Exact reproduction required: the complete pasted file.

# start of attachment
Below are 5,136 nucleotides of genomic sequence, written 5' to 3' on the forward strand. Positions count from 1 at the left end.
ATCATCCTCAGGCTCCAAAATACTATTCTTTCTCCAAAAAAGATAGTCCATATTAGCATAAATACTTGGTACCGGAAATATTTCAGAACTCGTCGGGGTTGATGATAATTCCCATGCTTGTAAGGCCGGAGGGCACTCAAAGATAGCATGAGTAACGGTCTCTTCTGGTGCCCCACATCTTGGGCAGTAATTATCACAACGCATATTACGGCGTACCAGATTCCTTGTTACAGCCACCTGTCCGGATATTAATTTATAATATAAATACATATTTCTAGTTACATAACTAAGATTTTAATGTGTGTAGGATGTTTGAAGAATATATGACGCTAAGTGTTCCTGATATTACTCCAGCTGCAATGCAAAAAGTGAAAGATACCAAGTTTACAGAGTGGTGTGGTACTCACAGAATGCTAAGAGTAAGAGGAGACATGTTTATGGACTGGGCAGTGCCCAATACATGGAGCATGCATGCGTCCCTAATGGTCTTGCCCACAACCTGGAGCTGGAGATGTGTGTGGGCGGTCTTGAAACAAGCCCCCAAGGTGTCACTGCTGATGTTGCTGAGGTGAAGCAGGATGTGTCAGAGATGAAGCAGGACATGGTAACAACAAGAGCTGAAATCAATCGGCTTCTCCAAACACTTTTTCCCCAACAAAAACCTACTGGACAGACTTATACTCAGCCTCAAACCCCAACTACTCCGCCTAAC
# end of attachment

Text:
Below are 5,136 nucleotides of genomic sequence, written 5' to 3' on the forward strand. Positions count from 1 at the left end.
ATCATCCTCAGGCTCCAAAATACTATTCTTTCTCCAAAAAAGATAGTCCATATTAGCATAAATACTTGGTACCGGAAATATTTCAGAACTCGTCGGGGTTGATGATAATTCCCATGCTTGTAAGGCCGGAGGGCACTCAAAGATAGCATGAGTAACGGTCTCTTCTGGTGCCCCACATCTTGGGCAGTAATTATCACAACGCATATTACGGCGTACCAGATTCCTTGTTACAGCCACCTGTCCGGATATTAATTTATAATATAAATACATATTTCTAGTTACATAACTAAGATTTTAATGTGTGTAGGATGTTTGAAGAATATATGACGCTAAGTGTTCCTGATATTACTCCAGCTGCAATGCAAAAAGTGAAAGATACCAAGTTTACAGAGTGGTGTGGTACTCACAGAATGCTAAGAGTAAGAGGAGACATGTTTATGGACTGGGCAGTGCCCAATACATGGAGCATGCATGCGTCCCTAATGGTCTTGCCCACAACCTGGAGCTGGAGATGTGTGTGGGCGGTCTTGAAACAAGCCCCCAAGGTGTCACTGCTGATGTTGCTGAGGTGAAGCAGGATGTGTCAGAGATGAAGCAGGACATGGTAACAACAAGAGCTGAAATCAATCGGCTTCTCCAAACACTTTTTCCCCAACAAAAACCTACTGGACAGACTTATACTCAGCCTCAAACCCCAACTACTCCGCCTAAC